Levene’s test, which tested the null hypothesis that the population variances are
equal (assumption of the homogeneity of variance with a critical p value of 0.05),
showed non-significant results (p = 0.96): this assumption was not violated as well.
The interaction effect between gender and WEMWBS screening was not statistically
significant with F = 0.174 (p = 0.677). There wasn’t a significant main effect for
gender (F = 2.434; p = 0.121) while the main effect for WEMWBS screening was
statistically significant with F = 33.164 and p ≤0.001. Moreover, the effect size was
considered large with partial eta squared of 0.21 on the basis of the following
Cohen’s criteria:
0.01 = small effect
0.059 = medium effect
0.138 = large effect
In this case, 21% of the change in the dependent variable (PGWBI) can be accounted
for by the WEMWBS screening.
The results of Mann Whitney test confirmed these outcomes: there was a statistically
significant difference between “positive” and “negative” group's median PGWBI
score (U= 431.5, p). In Table 5 the results are summarized.
Table 5. Comparison between "positive" and "negative" subjects in PGWBI total score. Results
of ANOVA and Mann Whitney's test
Score > 44.5
80.98 (10.72)
Score ≤ 44.5
66 (10.74)
Score > 44.5
Score ≤ 44.5
The second ANOVA was conducted to investigate the differences between
“positive” and “negative” individuals and males and females in the level of
depression as measured by the Depression subscale of the PGWBI.
Levene’s test showed non-significant results (p = 0.052) so the assumption of the
homogeneity of variance was not violated. The interaction effect between gender and
WEMWBS screening was not statistically significant with F = 0.061 (p = 0.805).
There wasn’t a significant main effect for gender (F = 3.644; p = 0.059) while the
main effect for WEMWBS screening was statistically significant with F = 25.331
and p ≤0.001. The effect size was large with partial eta squared of 0.167.
The Mann Whitney test confirmed these results with a statistically significant
difference between “positive” and “negative” group's median PGWBI Depressionsubscale score (U = 501.5, p ≤0.001). In Table 6 the results are summarized.
Table 6. Comparison between "positive" and "negative" subjects in PGWBI Depressionsubscale score. Results of ANOVA and Mann Whitney's test
Score > 44.5
1.34 (0.614)
Score ≤ 44.5
2.14 (0.618)
Score > 44.5
Score ≤ 44.5
The third ANOVA was conducted to investigate the differences between “positive”
and “negative” individuals and males and females in the level of emotional
functioning and depression as measured by the WHO-5 total score.
Levene’s test was non-significant (p = 0.783). The interaction effect between gender
and WEMWBS screening was not statistically significant with F = 0.002 (p = 0.966).
There wasn’t a significant main effect for gender (F = 2.974; p = 0.087) while the
main effect for WEMWBS screening was statistically significant with F = 19.173
and p ≤0.001. In this case, the effect size was medium with partial eta squared of
The Mann Whitney test confirmed the statistically significant difference between
“positive” and “negative” group's median WHO-5 score (U = 591.5, p ≤0.001). In
Table 7 the results are summarized.
Table 7. Comparison between "positive" and "negative" subjects in WHO-5 score. Results of
ANOVA and Mann Whitney's test
Score > 44.5
15.5 (4.33)
Score ≤ 44.5
10.82 (3.68)
Score > 44.5
Score ≤ 44.5
ANOVA and Mann Whitney analyses’ results for 40.5 cut-off point
The ANOVA conducted to test the differences between “positive” and “negative”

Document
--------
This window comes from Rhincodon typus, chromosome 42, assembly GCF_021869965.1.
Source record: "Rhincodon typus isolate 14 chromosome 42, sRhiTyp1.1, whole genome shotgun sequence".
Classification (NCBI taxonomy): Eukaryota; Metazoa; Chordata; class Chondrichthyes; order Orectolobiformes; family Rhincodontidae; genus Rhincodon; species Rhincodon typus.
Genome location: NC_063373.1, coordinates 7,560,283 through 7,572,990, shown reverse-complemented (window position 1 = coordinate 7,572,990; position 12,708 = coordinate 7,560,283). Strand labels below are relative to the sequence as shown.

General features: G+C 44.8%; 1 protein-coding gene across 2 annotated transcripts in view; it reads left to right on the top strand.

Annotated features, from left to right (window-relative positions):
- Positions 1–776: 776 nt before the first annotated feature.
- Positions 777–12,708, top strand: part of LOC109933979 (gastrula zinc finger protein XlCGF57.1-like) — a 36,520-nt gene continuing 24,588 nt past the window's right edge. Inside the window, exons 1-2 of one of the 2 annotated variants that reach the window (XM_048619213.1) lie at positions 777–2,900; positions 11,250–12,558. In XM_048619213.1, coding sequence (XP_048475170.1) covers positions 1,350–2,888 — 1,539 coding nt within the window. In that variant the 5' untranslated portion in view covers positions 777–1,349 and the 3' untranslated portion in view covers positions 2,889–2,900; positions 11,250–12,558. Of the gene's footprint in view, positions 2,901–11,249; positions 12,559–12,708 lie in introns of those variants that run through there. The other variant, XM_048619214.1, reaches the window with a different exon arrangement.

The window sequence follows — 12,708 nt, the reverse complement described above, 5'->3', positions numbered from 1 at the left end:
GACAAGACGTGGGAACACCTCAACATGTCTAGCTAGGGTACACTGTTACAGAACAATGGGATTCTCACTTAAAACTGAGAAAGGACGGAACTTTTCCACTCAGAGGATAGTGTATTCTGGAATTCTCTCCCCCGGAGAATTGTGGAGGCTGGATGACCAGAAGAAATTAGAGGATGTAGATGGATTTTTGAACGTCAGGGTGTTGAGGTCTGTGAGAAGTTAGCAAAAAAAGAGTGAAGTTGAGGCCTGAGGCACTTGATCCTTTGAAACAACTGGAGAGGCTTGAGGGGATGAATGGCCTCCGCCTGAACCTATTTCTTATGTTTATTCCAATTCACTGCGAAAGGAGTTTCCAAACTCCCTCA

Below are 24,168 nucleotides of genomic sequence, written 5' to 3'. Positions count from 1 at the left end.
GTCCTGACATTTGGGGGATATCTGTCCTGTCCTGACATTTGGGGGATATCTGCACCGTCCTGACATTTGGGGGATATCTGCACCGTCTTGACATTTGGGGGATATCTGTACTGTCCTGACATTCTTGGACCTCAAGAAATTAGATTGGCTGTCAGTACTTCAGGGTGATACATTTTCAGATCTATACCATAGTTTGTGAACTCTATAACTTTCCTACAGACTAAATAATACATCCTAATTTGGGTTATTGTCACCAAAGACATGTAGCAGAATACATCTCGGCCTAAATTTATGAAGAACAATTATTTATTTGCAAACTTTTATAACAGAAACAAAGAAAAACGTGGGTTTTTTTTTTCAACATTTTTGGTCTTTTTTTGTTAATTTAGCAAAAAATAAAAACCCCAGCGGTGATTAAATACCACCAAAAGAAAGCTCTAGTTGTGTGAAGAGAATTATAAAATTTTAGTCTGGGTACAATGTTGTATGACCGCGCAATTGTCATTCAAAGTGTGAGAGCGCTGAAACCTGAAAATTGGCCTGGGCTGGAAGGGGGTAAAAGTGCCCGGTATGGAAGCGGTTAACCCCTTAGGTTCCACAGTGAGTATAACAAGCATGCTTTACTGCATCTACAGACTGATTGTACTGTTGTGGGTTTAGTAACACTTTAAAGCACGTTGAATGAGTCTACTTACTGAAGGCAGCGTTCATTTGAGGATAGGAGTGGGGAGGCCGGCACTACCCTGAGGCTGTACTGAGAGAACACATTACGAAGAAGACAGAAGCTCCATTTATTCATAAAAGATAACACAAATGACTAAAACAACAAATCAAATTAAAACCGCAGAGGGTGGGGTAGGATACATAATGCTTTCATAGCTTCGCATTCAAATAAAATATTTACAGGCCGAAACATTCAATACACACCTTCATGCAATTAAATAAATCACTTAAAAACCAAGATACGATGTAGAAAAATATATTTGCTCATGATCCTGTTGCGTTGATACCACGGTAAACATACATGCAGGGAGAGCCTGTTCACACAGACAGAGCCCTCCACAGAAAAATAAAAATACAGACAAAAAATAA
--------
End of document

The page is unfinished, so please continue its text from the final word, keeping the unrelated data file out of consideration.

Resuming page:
individuals (on the basis of 40.5 cut-off point) and males and females in the PGWBI
showed non-significant Levene’s test (p = 0.875); the interaction effect between
gender and WEMWBS screening was not statistically significant as well with F =
0.019 (p = 0.889). There wasn’t a significant main effect for gender (F = 2.454; p =
0.120) while the main effect for WEMWBS screening was statistically significant
with F = 23.099 and p ≤0.001. The effect size was large with partial eta squared of
The Mann Whitney test confirmed these results with U = 218.5 (p ≤0.001). In Table
8 the results are summarized.
Table 8. Comparison between "positive" and "negative" subjects in PGWBI total score. Results
of ANOVA and Mann Whitney test
Score > 40.5
79.55 (11.1)
Score ≤ 40.5
62.61 (11.3)
Score > 40.5
Score ≤ 40.5
The second ANOVA conducted to investigate the differences between “positive” and
“negative” individuals and males and females in the level of depression as measured
by the PGWBI depression-subscale. Levene’s test was non-significant (p = 0.447).
The interaction effect between gender and WEMWBS screening was not statistically
significant with F = 0.005 (p = 0.942). There wasn’t a significant main effect for
gender (F = 2.38; p = 0.125) while the main effect for WEMWBS screening was
statistically significant with F = 20.025 and p ≤0.001. The effect size was medium
with partial eta squared of 0.137. The Mann Whitney test confirmed the statistically
significant difference between “positive” and “negative” group's median WHO-5
score (U = 225.5, p ≤0.001). In Table 9 the results are summarized.
Table 9. Comparison between "positive" and "negative" subjects in PGWBI Depressionsubscale score. Results of ANOVA and Mann Whitney's test
Score > 40.5
1.42 (0.64)
Score ≤ 40.5
2.3 (0.58)
Score > 40.5
Score ≤ 40.5
The last ANOVA was conducted with WHO-5 as independent variable. This analysis
showed non-significant Levene’s test (p = 0.977); the interaction effect between
gender and WEMWBS screening was not statistically significant with F = 0.010 (p =
0.920). There wasn’t a significant main effect for gender (F = 2.612; p = 0.109)
while the main effect for WEMWBS screening was statistically significant with F =
10.499 and p = 0.002. The effect size was medium with partial eta squared of 0.077.
The Mann Whitney test confirmed these results with U = 367 (p ≤0.001). In Table